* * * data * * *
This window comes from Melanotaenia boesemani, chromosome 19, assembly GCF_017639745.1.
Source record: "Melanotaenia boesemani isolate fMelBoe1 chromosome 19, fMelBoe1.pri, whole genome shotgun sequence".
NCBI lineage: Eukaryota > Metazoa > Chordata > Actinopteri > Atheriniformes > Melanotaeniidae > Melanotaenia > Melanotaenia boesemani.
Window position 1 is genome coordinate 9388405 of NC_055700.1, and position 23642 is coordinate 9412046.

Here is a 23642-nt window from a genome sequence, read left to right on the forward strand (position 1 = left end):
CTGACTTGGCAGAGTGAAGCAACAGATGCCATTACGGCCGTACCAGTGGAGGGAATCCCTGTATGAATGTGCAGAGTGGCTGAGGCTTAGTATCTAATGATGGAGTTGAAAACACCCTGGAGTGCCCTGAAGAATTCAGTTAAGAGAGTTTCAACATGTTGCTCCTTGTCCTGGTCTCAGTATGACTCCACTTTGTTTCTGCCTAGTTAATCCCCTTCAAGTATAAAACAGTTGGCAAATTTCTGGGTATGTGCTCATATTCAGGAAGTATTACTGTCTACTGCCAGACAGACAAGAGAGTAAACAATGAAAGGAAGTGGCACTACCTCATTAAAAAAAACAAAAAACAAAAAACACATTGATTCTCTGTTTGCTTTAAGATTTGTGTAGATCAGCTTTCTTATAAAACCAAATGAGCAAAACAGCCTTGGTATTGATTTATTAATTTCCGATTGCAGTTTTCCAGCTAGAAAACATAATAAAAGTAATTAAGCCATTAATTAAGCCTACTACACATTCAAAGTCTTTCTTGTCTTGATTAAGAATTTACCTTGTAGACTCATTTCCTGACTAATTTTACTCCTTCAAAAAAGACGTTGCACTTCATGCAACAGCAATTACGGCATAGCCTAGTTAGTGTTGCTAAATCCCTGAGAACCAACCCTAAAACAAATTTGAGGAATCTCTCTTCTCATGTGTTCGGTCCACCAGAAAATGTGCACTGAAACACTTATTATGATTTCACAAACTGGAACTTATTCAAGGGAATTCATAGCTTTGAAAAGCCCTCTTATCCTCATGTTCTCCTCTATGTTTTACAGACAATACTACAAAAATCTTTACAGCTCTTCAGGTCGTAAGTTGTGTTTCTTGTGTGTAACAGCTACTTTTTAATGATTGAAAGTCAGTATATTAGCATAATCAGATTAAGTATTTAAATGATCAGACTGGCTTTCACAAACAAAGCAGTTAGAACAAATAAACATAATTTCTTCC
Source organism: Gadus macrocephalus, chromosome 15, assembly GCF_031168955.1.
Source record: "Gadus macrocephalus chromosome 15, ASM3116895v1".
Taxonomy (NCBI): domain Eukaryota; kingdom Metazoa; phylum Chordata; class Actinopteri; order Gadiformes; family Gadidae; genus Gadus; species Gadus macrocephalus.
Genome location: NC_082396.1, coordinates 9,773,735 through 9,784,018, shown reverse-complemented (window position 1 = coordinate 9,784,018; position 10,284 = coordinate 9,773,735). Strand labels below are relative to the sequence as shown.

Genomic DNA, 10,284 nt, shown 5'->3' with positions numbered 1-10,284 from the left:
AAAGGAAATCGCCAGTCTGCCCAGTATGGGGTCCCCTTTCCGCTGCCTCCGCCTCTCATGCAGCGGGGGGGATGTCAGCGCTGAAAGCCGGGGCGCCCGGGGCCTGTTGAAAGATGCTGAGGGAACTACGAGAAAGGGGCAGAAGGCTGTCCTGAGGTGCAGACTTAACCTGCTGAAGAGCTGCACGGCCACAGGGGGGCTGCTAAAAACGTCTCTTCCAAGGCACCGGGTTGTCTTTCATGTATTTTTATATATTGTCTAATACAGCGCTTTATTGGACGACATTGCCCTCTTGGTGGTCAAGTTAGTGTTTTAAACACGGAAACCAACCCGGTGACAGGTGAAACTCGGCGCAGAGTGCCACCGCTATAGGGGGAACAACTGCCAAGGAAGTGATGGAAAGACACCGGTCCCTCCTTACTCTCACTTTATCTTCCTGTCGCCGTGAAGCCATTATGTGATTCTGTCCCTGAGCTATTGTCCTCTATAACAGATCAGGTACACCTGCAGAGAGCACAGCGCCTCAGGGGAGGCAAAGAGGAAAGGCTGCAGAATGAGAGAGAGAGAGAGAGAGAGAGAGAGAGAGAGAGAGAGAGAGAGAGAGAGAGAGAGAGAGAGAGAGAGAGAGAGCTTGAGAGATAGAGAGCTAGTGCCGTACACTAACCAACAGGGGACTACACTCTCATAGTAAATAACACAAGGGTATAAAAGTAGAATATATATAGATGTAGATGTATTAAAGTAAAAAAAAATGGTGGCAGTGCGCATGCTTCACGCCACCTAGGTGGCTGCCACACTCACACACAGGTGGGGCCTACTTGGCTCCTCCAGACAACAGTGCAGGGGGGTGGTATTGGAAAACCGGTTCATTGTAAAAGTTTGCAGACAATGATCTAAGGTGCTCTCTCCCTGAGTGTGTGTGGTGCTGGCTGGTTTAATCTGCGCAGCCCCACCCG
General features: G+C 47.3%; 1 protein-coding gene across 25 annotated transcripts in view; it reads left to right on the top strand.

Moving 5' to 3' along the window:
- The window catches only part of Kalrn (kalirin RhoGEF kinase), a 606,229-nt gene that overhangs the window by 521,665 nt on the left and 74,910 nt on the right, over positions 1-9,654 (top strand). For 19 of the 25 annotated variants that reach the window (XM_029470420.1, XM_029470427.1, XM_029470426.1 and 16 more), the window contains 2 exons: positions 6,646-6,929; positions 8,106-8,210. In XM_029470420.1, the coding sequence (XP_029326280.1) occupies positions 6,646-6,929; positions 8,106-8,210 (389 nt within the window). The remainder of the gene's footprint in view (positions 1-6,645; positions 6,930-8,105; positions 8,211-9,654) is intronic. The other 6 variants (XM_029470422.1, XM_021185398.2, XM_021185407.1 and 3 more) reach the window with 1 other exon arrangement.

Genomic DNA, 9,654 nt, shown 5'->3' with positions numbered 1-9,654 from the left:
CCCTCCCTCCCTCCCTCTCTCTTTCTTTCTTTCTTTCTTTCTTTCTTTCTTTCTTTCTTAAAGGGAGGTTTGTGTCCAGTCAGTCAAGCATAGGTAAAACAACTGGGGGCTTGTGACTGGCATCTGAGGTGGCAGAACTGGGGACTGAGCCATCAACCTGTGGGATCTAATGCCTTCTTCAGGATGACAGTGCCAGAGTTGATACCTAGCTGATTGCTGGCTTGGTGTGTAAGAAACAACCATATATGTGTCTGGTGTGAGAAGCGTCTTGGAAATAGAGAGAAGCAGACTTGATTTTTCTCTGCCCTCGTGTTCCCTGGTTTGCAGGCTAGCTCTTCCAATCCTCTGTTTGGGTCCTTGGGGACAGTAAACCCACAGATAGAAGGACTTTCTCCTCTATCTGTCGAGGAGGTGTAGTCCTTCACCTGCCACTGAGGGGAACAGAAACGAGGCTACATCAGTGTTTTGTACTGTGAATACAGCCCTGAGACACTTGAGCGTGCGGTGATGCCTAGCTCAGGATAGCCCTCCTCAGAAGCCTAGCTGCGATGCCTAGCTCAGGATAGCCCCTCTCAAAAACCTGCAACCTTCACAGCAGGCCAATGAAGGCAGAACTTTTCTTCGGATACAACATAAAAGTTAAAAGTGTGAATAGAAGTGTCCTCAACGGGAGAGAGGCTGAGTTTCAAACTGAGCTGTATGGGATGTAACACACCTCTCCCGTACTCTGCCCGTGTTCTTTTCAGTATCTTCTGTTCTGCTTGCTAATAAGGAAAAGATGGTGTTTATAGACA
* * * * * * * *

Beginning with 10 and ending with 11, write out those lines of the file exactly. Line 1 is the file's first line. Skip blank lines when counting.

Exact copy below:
Genome location: NC_082396.1, coordinates 9,773,735 through 9,784,018, shown reverse-complemented (window position 1 = coordinate 9,784,018; position 10,284 = coordinate 9,773,735). Strand labels below are relative to the sequence as shown.

Genomic DNA, 10,284 nt, shown 5'->3' with positions numbered 1-10,284 from the left: